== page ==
The Royal Abbey of Santa Maria de Poblet is a Cistercian monastery, founded in 1151, located at the feet of the Prades Mountains, in the comarca of Conca de Barberà, in Catalonia (Spain). It was founded by Cistercian monks from France on lands conquered to the Saracens. The main architect was Arnau Bargués. This monastery was the first of three sister monasteries, known as the Cistercian triangle, that helped consolidate power in Catalonia in the 12th century. (The other two are Vallbona de les Monges and Santes Creus).
The monastery, which had already suffered damage during the First Carlist War, was closed down due to the Ecclesiastical Confiscations of Mendizábal in 1835 during Isabella II of Spain’s rule. The Desamortización caused the exclaustration of the place and brought monastic life to an end. On 24th July of the same year the monastery was plundered by representatives of the Mendizábal’s government and unruly mobs. During the events all valuable paintings and furniture were removed and dispersed. Also parts of the monastery were destroyed owing to fires. In the years that followed the Poblet Monastery fell into disrepair and ruin, some of the main roofs having caved in. The tombs of the rulers of the Kingdom of Aragon were desecrated and the remains were transferred and kept for a while in the Cathedral of Tarragona, thanks to the intervention of Rev. Antoni Serret from the neighboring town of L’Espluga.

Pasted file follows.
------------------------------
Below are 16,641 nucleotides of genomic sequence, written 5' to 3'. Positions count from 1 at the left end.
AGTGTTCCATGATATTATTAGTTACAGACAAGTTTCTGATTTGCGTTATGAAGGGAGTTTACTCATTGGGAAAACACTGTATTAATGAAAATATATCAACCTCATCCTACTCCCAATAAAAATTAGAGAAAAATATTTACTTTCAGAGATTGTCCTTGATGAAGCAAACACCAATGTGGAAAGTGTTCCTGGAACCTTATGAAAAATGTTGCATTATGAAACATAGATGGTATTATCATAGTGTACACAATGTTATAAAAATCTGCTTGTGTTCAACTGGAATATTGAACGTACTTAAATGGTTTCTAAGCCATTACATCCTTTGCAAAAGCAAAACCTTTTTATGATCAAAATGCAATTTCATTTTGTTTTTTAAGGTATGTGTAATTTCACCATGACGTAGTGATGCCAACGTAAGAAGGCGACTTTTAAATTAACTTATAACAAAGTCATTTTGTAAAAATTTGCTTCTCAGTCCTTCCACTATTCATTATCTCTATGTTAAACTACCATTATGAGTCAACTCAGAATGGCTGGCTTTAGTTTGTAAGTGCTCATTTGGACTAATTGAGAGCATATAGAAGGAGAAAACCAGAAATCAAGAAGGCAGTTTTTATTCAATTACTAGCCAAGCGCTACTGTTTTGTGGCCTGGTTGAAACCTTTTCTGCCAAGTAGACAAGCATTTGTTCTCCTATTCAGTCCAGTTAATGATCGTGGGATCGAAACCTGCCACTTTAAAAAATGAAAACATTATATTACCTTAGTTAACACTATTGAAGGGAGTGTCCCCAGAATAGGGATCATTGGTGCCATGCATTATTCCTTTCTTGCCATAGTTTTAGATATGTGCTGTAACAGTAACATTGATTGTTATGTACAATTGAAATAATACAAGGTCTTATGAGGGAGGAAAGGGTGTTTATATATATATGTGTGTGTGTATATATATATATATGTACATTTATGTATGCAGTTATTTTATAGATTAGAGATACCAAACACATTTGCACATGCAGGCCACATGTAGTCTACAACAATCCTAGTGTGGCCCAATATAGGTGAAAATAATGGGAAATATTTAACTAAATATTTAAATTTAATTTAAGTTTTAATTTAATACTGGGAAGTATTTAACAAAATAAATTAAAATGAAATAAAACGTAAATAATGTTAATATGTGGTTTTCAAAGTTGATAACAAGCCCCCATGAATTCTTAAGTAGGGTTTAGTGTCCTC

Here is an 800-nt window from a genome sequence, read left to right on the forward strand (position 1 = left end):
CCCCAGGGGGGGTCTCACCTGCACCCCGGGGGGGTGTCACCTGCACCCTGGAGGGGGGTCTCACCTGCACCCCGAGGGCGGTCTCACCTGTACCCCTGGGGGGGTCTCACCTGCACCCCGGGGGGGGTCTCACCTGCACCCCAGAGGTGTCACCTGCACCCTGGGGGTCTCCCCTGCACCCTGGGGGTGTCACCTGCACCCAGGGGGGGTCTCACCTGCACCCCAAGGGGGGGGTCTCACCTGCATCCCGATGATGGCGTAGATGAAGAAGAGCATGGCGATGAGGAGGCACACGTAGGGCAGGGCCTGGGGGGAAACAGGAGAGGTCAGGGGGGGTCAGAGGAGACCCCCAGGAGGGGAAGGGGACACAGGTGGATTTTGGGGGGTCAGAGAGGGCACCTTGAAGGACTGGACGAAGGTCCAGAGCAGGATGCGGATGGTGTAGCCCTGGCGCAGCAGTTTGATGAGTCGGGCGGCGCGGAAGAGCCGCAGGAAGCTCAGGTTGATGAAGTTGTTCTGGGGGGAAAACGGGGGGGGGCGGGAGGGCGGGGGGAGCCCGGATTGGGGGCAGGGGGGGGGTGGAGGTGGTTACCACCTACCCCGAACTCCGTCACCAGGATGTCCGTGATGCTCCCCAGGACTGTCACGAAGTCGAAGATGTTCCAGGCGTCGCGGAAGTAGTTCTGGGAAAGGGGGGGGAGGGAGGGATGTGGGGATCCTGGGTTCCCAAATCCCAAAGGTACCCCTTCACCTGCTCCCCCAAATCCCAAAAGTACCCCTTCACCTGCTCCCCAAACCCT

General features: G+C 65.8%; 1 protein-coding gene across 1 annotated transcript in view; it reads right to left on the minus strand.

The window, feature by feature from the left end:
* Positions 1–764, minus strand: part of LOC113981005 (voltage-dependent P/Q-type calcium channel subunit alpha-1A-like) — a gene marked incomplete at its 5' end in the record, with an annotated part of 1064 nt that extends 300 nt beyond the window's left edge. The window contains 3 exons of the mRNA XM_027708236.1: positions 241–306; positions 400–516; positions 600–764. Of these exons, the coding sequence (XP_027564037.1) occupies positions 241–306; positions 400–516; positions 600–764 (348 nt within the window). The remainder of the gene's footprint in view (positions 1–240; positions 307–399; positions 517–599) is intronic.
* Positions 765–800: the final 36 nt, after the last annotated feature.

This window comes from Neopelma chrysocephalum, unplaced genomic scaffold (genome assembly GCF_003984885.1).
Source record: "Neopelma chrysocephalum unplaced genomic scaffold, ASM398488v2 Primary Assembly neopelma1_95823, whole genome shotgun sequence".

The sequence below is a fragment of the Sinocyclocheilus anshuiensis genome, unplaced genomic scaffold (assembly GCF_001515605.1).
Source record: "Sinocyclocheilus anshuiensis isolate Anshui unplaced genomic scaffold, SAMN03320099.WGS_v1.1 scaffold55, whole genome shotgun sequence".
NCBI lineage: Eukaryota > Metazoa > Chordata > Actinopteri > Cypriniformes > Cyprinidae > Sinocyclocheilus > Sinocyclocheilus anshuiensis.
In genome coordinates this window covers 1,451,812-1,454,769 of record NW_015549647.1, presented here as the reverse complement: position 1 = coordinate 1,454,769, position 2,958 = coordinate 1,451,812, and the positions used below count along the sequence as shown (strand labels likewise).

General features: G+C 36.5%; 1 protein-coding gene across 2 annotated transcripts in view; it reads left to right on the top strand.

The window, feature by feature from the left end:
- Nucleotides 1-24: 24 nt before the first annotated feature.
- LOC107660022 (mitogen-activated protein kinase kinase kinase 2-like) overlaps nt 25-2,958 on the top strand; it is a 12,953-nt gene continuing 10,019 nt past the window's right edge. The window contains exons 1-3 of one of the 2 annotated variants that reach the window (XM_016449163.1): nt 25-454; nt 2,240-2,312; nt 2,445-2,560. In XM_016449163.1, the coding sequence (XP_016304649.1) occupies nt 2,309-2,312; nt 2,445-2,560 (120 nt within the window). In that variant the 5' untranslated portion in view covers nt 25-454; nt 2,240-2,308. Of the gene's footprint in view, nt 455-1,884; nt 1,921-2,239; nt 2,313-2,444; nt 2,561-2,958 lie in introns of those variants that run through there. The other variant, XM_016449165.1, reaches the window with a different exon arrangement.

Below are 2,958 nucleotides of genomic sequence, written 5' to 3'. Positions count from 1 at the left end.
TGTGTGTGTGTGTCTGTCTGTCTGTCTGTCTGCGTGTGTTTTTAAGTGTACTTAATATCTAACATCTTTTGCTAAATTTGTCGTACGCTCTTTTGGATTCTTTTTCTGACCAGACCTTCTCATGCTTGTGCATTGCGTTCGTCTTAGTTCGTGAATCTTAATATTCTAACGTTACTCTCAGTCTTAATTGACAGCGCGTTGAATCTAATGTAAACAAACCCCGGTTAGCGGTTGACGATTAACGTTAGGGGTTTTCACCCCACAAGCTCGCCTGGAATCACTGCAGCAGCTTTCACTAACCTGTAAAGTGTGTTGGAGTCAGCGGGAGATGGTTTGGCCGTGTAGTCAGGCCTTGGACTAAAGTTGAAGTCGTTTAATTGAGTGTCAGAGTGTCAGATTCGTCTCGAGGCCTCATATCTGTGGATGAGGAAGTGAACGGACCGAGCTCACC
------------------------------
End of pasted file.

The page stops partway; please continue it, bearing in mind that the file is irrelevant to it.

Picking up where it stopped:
Finally the monastery was refounded in 1940 by Italian monks of the same order and rebuilding and repair began to take place. Close to the entrance to the church one building has been kept in a ruined state as a reminder. The remains of the ancient Royal House od Aragon were put back in the sepulchres, but they are now all mixed up. Poblet belongs to the Cistercian Congregation of the Crown of Aragon, along with Santa Maria de Solius and nunneries such as Santa Maria de Vallbona and Santa Maria de Valldonzella. The Abbot of Poblet is the ex officio chairman of the Congregation. Today the monastic community of Poblet is composed of 29 professed monks, 1 regular oblate, 1 novice and 2 familiars.
Poblet Monastery is a UNESCO World Heritage Site, since 1991. The altar (1527) was sculpted by Damián Forment.
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